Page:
Are you one of Kentucky's many bass anglers? If so you'll be glad to know that Kentucky's newest lake, Yatesville (a U.S. Army Corps of Engineers' lake), impounded in 1991, is being managed for black bass by the Kentucky Department of Fish and Wildlife Resources (KDFWR).
This 2,300-acre lake is located in Lawrence County on Blaine Creek, about 18 miles above the mouth. The lake is situated four miles south of Yatesville and about five miles west of Louisa. (If these directions sound unfamiliar, look toward the eastern part of the state, around Ashland and the Kentucky/West Virginia border) Access to the lake is by KY 3 and KY 1185.
Yatesville Lake is already proving to be a popular recreational spot for eastern Kentuckians.
As soon as the lake was impounded, the KDFWR began stocking several species which included channel catfish and bluegill as well as largemouth bass. Last year redear sunfish were added along with more bluegill and channel catfish. According to fishery biologist Ed Carroll, the stocking program is doing well, evidenced by the fact that bass stocked in the fall of 1991 are being caught at the 15-inch keeper size. Be aware -- the minimum size limit for largemouth and smallmouth bass on Yatesville lake is 15 inches, not the regular 12-inch statewide size limit.
The 15-inch size limit is an important tool in managing Yatesville's fishery. Under a 12-inch size limit, newly impounded lakes tend to receive enough fishing pressure the first couple of years to keep the bass population below what the lake habitat can support. When this happens, there isn't enough predation on small bluegill and results in unbalanced fish populations. The special 15-inch size limit on largemouth and smallmouth bass at Yatesville Lake is expected to prevent this from happening. Bass will have a few years to grow before they reach keeper size and during this growing period they'll be effective predators, keeping bluegill numbers at tolerable levels.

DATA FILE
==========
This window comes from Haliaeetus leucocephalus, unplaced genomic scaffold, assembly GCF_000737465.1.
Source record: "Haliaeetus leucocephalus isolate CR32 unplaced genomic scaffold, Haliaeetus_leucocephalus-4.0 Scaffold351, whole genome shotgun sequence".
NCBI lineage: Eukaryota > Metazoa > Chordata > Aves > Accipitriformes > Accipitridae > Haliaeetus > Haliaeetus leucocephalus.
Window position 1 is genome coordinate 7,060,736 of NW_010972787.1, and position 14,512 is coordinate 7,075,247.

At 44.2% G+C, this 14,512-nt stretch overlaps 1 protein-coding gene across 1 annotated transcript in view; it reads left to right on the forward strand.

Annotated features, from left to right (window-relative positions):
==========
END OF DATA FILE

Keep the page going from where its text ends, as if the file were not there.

The 15-inch size limit also allows the bass one or two more spawning seasons which contributes to stronger year classes in the important early years of the lake. Biologists will keep their eye on the lake to see how the bass are doing, and we'll keep you posted.
In the meantime, head on over to Yatesville Lake and see what you think of Kentucky's newest lake.
Yatesville's Long Gestation
The idea and name of Yatesville Lake has been around for 37 years, so you may wonder why it's taken so long to get the lake impounded. Well, there's a lot more to building a lake than digging a hole and filling it with water.
In 1954, the Huntington District U.S. Army Corps of Engineers initiated a study of the Big Sandy Basin which recommended the construction of four major reservoirs. In 1964, this study was supplemented by the "Big Sandy River Basin Survey Report" which added recommendations for several other lakes, Yatesville being one of them. The Flood Control Act of 1965 authorized these projects, so Yatesville Lake came about as part of the system of flood control, water quality improvement, recreation and fish and wildlife conservation.
The next step involved the funding of the engineering and design for the Yatesville project. This came about in 1966. An environmental impact statement on Yatesville Lake was prepared and filed in 1972, and the funds to prepare a general design were approved in December the following year.
Land acquisition began in November, 1973. Then came the awarding of the initial construction contract and an access road to the spillway. The road was completed in 1974 with the contract for the dam construction being awarded in January, 1977. It looked like the lake was on its way. But, wait. The plug was pulled. As a result of President Carter's 1977 review of water projects, funds for Yatesville were not awarded. Therefore, all contracts for construction were terminated.
It wasn't until July, 1983 that both Fiscal Year '83 Supplemental and Fiscal Year '84 appropriations bills were enacted which directed the corps to place the Yatesville Lake project under construction immediately. With the awarding of a contract in March, 1984, construction finally began in April. Phase I was completed in April, 1986 while a contract for Phase II dam construction was awarded in January, 1986.
The gates of the dam were closed the last of August, 1991 and Yatesville Lake was up and running.
From: Kentucky Afield The Magazine, Subscription information
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